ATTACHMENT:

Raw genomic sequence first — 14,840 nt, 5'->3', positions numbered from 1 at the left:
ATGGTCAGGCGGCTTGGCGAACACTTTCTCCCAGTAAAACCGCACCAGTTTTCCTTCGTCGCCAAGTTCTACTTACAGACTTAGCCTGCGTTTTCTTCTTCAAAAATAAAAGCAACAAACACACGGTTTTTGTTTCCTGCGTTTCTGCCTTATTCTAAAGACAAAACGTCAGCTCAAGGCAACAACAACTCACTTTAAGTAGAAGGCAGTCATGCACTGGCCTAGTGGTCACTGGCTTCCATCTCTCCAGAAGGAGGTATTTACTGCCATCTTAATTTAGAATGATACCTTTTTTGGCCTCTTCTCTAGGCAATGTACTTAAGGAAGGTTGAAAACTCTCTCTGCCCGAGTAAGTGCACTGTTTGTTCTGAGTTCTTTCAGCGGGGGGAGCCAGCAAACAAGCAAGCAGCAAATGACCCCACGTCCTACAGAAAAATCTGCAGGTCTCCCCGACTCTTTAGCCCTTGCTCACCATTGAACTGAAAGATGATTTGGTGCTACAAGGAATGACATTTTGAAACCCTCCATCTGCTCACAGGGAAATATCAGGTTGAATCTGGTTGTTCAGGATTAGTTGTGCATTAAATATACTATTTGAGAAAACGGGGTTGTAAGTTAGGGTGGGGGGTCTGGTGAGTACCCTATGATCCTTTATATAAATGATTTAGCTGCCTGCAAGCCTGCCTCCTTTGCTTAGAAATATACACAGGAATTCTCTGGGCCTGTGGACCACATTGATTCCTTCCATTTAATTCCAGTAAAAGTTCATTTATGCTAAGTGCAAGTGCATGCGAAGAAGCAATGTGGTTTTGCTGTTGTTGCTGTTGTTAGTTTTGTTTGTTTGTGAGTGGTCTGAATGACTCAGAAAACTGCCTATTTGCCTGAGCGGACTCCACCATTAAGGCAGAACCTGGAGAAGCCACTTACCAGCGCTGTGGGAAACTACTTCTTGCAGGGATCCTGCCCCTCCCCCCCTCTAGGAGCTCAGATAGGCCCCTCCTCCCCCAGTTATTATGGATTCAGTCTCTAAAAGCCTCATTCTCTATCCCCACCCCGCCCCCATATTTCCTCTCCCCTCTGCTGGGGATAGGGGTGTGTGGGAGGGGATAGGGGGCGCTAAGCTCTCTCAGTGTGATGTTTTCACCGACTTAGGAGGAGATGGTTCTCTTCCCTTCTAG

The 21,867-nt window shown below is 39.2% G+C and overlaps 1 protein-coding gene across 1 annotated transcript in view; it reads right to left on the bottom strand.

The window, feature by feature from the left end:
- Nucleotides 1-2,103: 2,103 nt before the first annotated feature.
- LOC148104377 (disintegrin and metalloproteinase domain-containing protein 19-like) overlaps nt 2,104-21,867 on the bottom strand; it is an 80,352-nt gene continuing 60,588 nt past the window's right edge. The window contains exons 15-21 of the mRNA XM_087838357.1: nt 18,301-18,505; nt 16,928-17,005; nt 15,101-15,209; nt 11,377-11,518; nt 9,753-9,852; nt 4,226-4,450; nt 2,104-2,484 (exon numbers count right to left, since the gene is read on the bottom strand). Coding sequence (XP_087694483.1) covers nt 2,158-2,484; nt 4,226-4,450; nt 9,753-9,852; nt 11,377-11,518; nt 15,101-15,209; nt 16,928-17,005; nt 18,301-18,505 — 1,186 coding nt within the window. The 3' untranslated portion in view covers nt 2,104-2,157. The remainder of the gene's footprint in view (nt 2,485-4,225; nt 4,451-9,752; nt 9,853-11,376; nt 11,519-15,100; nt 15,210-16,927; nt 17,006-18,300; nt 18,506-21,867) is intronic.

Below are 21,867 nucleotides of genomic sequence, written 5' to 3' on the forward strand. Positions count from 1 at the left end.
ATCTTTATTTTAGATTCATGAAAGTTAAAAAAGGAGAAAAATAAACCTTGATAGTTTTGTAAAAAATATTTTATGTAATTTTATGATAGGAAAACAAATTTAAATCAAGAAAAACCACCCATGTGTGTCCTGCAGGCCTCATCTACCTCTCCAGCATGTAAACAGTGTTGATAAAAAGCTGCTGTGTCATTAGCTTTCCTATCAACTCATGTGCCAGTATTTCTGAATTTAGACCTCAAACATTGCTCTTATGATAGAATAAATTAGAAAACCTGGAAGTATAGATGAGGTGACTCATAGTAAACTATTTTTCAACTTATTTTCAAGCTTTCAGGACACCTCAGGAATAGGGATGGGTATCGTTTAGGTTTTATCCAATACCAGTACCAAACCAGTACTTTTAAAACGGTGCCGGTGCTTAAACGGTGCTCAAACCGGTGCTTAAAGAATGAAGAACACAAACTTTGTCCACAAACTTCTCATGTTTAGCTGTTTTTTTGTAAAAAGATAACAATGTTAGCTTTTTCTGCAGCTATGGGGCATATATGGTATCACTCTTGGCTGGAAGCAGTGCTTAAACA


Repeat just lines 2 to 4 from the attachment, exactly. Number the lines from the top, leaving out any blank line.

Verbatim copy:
ATGGTCAGGCGGCTTGGCGAACACTTTCTCCCAGTAAAACCGCACCAGTTTTCCTTCGTCGCCAAGTTCTACTTACAGACTTAGCCTGCGTTTTCTTCTTCAAAAATAAAAGCAACAAACACACGGTTTTTGTTTCCTGCGTTTCTGCCTTATTCTAAAGACAAAACGTCAGCTCAAGGCAACAACAACTCACTTTAAGTAGAAGGCAGTCATGCACTGGCCTAGTGGTCACTGGCTTCCATCTCTCCAGAAGGAGGTATTTACTGCCATCTTAATTTAGAATGATACCTTTTTTGGCCTCTTCTCTAGGCAATGTACTTAAGGAAGGTTGAAAACTCTCTCTGCCCGAGTAAGTGCACTGTTTGTTCTGAGTTCTTTCAGCGGGGGGAGCCAGCAAACAAGCAAGCAGCAAATGACCCCACGTCCTACAGAAAAATCTGCAGGTCTCCCCGACTCTTTAGCCCTTGCTCACCATTGAACTGAAAGATGATTTGGTGCTACAAGGAATGACATTTTGAAACCCTCCATCTGCTCACAGGGAAATATCAGGTTGAATCTGGTTGTTCAGGATTAGTTGTGCATTAAATATACTATTTGAGAAAACGGGGTTGTAAGTTAGGGTGGGGGGTCTGGTGAGTACCCTATGATCCTTTATATAAATGATTTAGCTGCCTGCAAGCCTGCCTCCTTTGCTTAGAAATATACACAGGAATTCTCTGGGCCTGTGGACCACATTGATTCCTTCCATTTAATTCCAGTAAAAGTTCATTTATGCTAAGTGCAAGTGCATGCGAAGAAGCAATGTGGTTTTGCTGTTGTTGCTGTTGTTAGTTTTGTTTGTTTGTGAGTGGTCTGAATGACTCAGAAAACTGCCTATTTGCCTGAGCGGACTCCACCATTAAGGCAGAACCTGGAGAAGCCACTTACCAGCGCTGTGGGAAACTACTTCTTGCAGGGATCCTGCCCCTCCCCCCCTCTAGGAGCTCAGATAGGCCCCTCCTCCCCCAGTTATTATGGATTCAGTCTCTAAAAGCCTCATTCTCTATCCCCACCCCGCCCCCATATTTCCTCTCCCCTCTGCTGGGGATAGGGGTGTGTGGGAGGGGATAGGGGGCGCTAAGCTCTCTCAGTGTGATGTTTTCACCGACTTAGGAGGAGATGGTTCTCTTCCCTTCTAG

The 21,867-nt window shown below is 39.2% G+C and overlaps 1 protein-coding gene across 1 annotated transcript in view; it reads right to left on the bottom strand.

The window, feature by feature from the left end: